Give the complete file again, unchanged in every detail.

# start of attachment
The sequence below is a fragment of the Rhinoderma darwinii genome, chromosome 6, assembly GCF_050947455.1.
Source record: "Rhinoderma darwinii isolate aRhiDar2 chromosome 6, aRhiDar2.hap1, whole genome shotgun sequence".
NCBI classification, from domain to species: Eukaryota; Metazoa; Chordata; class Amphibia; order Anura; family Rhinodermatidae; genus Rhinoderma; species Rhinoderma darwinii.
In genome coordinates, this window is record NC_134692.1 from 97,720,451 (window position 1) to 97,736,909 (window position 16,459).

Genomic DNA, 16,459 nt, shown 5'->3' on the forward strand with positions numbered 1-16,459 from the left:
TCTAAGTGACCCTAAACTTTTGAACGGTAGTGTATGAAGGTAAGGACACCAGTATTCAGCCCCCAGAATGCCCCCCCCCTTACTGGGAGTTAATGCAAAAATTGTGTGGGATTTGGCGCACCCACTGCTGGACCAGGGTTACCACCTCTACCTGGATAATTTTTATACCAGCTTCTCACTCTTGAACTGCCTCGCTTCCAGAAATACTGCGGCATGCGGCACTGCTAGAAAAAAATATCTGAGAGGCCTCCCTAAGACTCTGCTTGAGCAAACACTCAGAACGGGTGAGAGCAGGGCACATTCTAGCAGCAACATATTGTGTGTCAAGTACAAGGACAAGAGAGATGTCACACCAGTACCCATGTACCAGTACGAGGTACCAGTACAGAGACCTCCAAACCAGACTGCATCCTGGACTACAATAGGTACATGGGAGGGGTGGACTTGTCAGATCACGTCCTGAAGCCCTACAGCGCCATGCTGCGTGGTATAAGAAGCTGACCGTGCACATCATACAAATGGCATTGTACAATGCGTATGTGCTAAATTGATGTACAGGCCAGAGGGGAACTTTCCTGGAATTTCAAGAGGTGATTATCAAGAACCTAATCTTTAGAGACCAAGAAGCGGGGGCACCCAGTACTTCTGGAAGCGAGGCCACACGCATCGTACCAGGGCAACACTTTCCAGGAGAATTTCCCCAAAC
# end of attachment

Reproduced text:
The sequence below is a fragment of the Rhinoderma darwinii genome, chromosome 6, assembly GCF_050947455.1.
Source record: "Rhinoderma darwinii isolate aRhiDar2 chromosome 6, aRhiDar2.hap1, whole genome shotgun sequence".
NCBI classification, from domain to species: Eukaryota; Metazoa; Chordata; class Amphibia; order Anura; family Rhinodermatidae; genus Rhinoderma; species Rhinoderma darwinii.
In genome coordinates, this window is record NC_134692.1 from 97,720,451 (window position 1) to 97,736,909 (window position 16,459).

Genomic DNA, 16,459 nt, shown 5'->3' on the forward strand with positions numbered 1-16,459 from the left:
TCTAAGTGACCCTAAACTTTTGAACGGTAGTGTATGAAGGTAAGGACACCAGTATTCAGCCCCCAGAATGCCCCCCCCCTTACTGGGAGTTAATGCAAAAATTGTGTGGGATTTGGCGCACCCACTGCTGGACCAGGGTTACCACCTCTACCTGGATAATTTTTATACCAGCTTCTCACTCTTGAACTGCCTCGCTTCCAGAAATACTGCGGCATGCGGCACTGCTAGAAAAAAATATCTGAGAGGCCTCCCTAAGACTCTGCTTGAGCAAACACTCAGAACGGGTGAGAGCAGGGCACATTCTAGCAGCAACATATTGTGTGTCAAGTACAAGGACAAGAGAGATGTCACACCAGTACCCATGTACCAGTACGAGGTACCAGTACAGAGACCTCCAAACCAGACTGCATCCTGGACTACAATAGGTACATGGGAGGGGTGGACTTGTCAGATCACGTCCTGAAGCCCTACAGCGCCATGCTGCGTGGTATAAGAAGCTGACCGTGCACATCATACAAATGGCATTGTACAATGCGTATGTGCTAAATTGATGTACAGGCCAGAGGGGAACTTTCCTGGAATTTCAAGAGGTGATTATCAAGAACCTAATCTTTAGAGACCAAGAAGCGGGGGCACCCAGTACTTCTGGAAGCGAGGCCACACGCATCGTACCAGGGCAACACTTTCCAGGAGAATTTCCCCAAAC